And here's the twist. You can pick a charity, which gets half the money if the bigwig of your choice responds to your message. The other half goes to the deal maker's favourite charity. The site takes a 20 per cent cut – but only if the deal maker responds.

So, if you put down a deposit £10, and you receive a response, OneLeap takes £2, and £8 is split between the charities selected by you and the contact in question.

The deposit is determined using a market mechanism. The contacts on the OneLeap website set the initial price and the maximum number of messages that they're willing to entertain; the deposit climbs as the messages add up, adjusting to the demand for a particular contact.

The rationale behind the model is that OneLeap will put you in touch with the right people, who will lend an ear, but only if you're willing to demonstrate your seriousness by putting your money where your mouth is; the deposit acts as a filter for the deal makers.

And, in another twist, the contact in question has the option to return the deposit after reading your message. In other words, there is a chance that you might make the right connection – find a willing angel investor, for instance – for nothing.

The site's co-founder, Hamish Forsyth, said: "By creating an open market for contacts, OneLeap enables small businesses to get through to deal makers, levelling the playing field."

Putting charities in the picture brings the whole business of forging profitable connections together with the funding of good causes, something which is also facing pressures amid the economic crunch. Another co-founder, Robyn Scott, said: "It's a tool that powers valuable business connections, while enabling businesses to given back to charities they care about without putting more money for charity or CSR [corporate social responsibility] budgets."

The website – – is currently in private view but small businesses and entrepreneurs can request early access ahead of the public launch.

Ms Scott added: "By enabling ideas from the outside to leap directly – not percolate or stumble – to boardrooms, OneLeap champions innovation from dorm rooms, garages and can-doers."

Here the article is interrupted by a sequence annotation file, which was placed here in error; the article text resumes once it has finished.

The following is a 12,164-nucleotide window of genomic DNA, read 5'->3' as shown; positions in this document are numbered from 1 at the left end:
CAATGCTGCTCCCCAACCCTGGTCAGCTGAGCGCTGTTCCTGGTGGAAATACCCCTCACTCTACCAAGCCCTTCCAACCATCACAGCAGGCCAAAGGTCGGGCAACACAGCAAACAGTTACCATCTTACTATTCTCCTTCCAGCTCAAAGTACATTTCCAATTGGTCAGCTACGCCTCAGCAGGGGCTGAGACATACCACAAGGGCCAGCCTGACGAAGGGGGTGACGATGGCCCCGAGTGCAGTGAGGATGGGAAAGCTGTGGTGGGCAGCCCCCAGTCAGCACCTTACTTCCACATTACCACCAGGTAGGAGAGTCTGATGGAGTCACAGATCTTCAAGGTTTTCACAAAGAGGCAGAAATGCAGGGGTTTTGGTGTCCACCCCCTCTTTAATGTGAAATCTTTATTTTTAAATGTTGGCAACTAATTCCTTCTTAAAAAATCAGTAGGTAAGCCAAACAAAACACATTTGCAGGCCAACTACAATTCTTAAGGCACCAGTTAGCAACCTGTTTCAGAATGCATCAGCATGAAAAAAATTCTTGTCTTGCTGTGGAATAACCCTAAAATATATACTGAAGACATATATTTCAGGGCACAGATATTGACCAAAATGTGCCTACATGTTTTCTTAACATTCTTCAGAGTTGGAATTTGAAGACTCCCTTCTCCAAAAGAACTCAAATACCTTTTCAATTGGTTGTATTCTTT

Slowdown in AIM deal activity

Much has been said about the recent recovery in the fortunes of the AIM growth market. The credit crunch brought delistings as companies sought to save money or, in some cases, faced financial stress. But that tide appears to have turned. Figures from PwC, for example, show that in the third quarter, AIM outperformed the main market of the London Stock Exchange in terms of the number of IPOs.

The junior market saw 22 listings, against six for the main market. And although the deal value was lower, AIM improved its share, taking 18 per cent of the total raised in London in the third quarter, up from 1.5 per cent in the three months to August.

But what about mergers and acquisitions? It turns out that deal activity has slowed, with a total of 19 takeovers of AIM-listed targets in the third quarter of the year, according to figures from the data provider Dealogic. Although a small improvement on the second quarter, when the figure stood at 18, it is significantly behind the 28 seen in July to September last year.

Overall, 61 takeovers of AIM-listed targets have been announced so far this year, including four in the current quarter. In contrast, there were 90 between January and September last year. For the whole of 2010 there were 112 deals, which itself was lower than the 169 seen in the previous year.